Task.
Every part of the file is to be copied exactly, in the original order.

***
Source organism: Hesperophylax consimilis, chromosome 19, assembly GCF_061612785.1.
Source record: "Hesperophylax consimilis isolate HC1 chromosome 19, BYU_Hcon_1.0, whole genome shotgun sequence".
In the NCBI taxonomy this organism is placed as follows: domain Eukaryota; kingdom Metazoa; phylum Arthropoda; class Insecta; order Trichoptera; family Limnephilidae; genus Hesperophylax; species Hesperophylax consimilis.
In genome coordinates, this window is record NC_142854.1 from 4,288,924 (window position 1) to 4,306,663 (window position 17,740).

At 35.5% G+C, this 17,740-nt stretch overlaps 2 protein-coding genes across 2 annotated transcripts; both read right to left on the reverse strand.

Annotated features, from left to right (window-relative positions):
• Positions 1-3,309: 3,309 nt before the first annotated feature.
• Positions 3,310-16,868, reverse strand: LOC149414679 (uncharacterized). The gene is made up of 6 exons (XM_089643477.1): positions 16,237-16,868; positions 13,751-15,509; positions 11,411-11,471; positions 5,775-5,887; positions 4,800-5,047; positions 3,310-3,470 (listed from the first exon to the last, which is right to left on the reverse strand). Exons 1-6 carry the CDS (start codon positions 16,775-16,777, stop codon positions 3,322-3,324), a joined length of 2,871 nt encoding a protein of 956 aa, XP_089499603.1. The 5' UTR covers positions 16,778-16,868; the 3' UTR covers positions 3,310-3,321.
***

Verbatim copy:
Source organism: Hesperophylax consimilis, chromosome 19, assembly GCF_061612785.1.
Source record: "Hesperophylax consimilis isolate HC1 chromosome 19, BYU_Hcon_1.0, whole genome shotgun sequence".
In the NCBI taxonomy this organism is placed as follows: domain Eukaryota; kingdom Metazoa; phylum Arthropoda; class Insecta; order Trichoptera; family Limnephilidae; genus Hesperophylax; species Hesperophylax consimilis.
In genome coordinates, this window is record NC_142854.1 from 4,288,924 (window position 1) to 4,306,663 (window position 17,740).

At 35.5% G+C, this 17,740-nt stretch overlaps 2 protein-coding genes across 2 annotated transcripts; both read right to left on the reverse strand.

Annotated features, from left to right (window-relative positions):
• Positions 1-3,309: 3,309 nt before the first annotated feature.
• Positions 3,310-16,868, reverse strand: LOC149414679 (uncharacterized). The gene is made up of 6 exons (XM_089643477.1): positions 16,237-16,868; positions 13,751-15,509; positions 11,411-11,471; positions 5,775-5,887; positions 4,800-5,047; positions 3,310-3,470 (listed from the first exon to the last, which is right to left on the reverse strand). Exons 1-6 carry the CDS (start codon positions 16,775-16,777, stop codon positions 3,322-3,324), a joined length of 2,871 nt encoding a protein of 956 aa, XP_089499603.1. The 5' UTR covers positions 16,778-16,868; the 3' UTR covers positions 3,310-3,321.